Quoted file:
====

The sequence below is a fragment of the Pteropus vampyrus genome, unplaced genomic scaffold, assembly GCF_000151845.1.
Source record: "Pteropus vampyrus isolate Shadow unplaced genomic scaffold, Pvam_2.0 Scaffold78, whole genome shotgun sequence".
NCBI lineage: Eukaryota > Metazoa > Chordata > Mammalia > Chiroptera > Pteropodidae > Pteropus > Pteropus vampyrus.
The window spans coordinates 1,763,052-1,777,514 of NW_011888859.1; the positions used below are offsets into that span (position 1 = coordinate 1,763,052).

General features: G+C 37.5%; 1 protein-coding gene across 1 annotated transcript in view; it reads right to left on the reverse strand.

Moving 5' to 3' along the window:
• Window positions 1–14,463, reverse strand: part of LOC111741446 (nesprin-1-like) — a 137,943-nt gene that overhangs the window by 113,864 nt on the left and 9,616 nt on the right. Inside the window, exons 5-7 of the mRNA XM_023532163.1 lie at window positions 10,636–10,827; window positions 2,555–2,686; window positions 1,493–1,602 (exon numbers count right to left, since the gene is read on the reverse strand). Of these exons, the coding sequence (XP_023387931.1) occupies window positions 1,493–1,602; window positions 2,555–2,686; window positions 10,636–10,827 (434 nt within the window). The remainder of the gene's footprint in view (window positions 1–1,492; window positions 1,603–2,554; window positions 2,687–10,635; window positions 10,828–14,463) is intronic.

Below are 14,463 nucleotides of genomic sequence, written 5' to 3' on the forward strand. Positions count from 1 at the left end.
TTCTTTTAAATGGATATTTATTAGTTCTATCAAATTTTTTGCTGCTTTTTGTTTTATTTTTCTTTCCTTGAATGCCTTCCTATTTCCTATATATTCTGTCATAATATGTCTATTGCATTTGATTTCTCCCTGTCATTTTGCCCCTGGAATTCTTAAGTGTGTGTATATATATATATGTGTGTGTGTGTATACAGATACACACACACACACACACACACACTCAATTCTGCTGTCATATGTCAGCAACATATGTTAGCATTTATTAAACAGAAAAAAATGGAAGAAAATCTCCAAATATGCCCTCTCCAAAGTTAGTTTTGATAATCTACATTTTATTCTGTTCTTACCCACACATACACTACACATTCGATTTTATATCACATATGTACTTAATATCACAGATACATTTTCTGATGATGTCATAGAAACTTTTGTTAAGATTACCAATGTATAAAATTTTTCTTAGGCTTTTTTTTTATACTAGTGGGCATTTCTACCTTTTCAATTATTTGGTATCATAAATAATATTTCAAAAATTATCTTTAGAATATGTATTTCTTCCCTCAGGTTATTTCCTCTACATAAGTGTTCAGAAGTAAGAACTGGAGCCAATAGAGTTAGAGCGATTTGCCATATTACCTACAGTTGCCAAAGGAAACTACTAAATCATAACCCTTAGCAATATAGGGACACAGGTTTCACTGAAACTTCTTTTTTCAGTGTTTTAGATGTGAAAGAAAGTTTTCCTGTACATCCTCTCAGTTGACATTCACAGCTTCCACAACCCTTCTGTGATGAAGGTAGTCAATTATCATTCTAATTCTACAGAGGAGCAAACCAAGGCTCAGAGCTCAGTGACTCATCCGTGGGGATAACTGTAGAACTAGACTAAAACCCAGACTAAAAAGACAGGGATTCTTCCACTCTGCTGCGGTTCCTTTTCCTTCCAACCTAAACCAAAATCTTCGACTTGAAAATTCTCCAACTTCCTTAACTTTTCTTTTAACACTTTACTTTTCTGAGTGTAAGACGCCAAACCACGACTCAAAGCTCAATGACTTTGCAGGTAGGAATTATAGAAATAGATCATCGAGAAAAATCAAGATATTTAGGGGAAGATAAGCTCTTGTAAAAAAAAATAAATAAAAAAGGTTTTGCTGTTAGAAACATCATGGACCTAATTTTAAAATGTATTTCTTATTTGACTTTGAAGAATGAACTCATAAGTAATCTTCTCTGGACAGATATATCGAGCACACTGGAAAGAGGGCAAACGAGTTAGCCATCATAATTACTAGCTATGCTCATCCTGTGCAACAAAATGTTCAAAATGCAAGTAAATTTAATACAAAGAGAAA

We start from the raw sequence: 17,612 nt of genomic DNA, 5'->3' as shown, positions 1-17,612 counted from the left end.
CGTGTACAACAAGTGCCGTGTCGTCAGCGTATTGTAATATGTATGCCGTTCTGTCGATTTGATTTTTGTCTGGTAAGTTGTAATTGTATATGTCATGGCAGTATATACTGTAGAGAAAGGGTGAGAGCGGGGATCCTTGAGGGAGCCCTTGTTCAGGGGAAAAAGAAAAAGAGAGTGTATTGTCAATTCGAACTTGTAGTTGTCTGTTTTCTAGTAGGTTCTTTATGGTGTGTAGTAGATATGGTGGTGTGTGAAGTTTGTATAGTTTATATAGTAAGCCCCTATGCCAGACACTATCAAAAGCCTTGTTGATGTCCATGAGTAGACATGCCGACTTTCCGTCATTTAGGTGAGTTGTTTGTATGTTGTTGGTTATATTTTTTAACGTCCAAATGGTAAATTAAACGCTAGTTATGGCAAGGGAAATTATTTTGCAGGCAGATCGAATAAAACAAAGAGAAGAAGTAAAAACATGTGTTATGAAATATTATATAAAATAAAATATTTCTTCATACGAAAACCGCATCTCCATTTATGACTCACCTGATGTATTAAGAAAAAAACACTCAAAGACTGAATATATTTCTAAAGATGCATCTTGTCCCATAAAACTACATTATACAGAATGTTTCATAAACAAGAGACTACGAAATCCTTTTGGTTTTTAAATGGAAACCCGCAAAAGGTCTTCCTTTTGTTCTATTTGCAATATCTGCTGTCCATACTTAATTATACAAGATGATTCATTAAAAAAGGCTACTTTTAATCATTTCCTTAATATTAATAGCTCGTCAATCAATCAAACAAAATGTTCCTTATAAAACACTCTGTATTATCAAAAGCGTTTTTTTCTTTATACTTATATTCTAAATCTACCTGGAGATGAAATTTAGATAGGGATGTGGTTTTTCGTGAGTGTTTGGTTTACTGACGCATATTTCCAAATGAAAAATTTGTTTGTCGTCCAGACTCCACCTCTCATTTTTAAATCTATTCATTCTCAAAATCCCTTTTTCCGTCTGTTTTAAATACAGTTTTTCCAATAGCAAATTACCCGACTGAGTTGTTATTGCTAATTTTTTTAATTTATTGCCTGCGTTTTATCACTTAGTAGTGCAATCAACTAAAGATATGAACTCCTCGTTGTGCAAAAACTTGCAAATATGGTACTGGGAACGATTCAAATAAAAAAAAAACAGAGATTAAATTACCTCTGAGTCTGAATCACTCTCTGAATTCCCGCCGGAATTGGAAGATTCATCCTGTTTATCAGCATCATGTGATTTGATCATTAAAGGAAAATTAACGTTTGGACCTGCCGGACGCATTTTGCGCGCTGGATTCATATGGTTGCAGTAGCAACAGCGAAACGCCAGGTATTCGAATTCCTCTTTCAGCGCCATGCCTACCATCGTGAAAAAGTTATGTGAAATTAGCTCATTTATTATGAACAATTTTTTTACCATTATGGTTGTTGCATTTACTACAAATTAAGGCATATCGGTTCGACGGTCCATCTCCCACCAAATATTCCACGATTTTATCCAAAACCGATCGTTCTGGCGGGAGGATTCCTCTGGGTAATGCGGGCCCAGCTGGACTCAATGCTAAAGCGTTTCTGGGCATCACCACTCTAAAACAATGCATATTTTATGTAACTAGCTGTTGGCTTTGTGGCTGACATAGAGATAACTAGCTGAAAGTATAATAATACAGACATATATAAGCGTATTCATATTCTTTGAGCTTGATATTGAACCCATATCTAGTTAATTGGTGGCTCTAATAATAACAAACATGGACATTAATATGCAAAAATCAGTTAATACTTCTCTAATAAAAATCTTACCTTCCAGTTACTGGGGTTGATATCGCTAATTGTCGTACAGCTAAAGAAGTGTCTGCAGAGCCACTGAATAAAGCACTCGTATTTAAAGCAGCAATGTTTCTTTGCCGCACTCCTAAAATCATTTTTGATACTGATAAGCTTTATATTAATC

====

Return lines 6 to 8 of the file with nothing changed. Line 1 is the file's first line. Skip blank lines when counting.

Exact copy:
Moving 5' to 3' along the window:
• Window positions 1–14,463, reverse strand: part of LOC111741446 (nesprin-1-like) — a 137,943-nt gene that overhangs the window by 113,864 nt on the left and 9,616 nt on the right. Inside the window, exons 5-7 of the mRNA XM_023532163.1 lie at window positions 10,636–10,827; window positions 2,555–2,686; window positions 1,493–1,602 (exon numbers count right to left, since the gene is read on the reverse strand). Of these exons, the coding sequence (XP_023387931.1) occupies window positions 1,493–1,602; window positions 2,555–2,686; window positions 10,636–10,827 (434 nt within the window). The remainder of the gene's footprint in view (window positions 1–1,492; window positions 1,603–2,554; window positions 2,687–10,635; window positions 10,828–14,463) is intronic.

Below are 14,463 nucleotides of genomic sequence, written 5' to 3' on the forward strand. Positions count from 1 at the left end.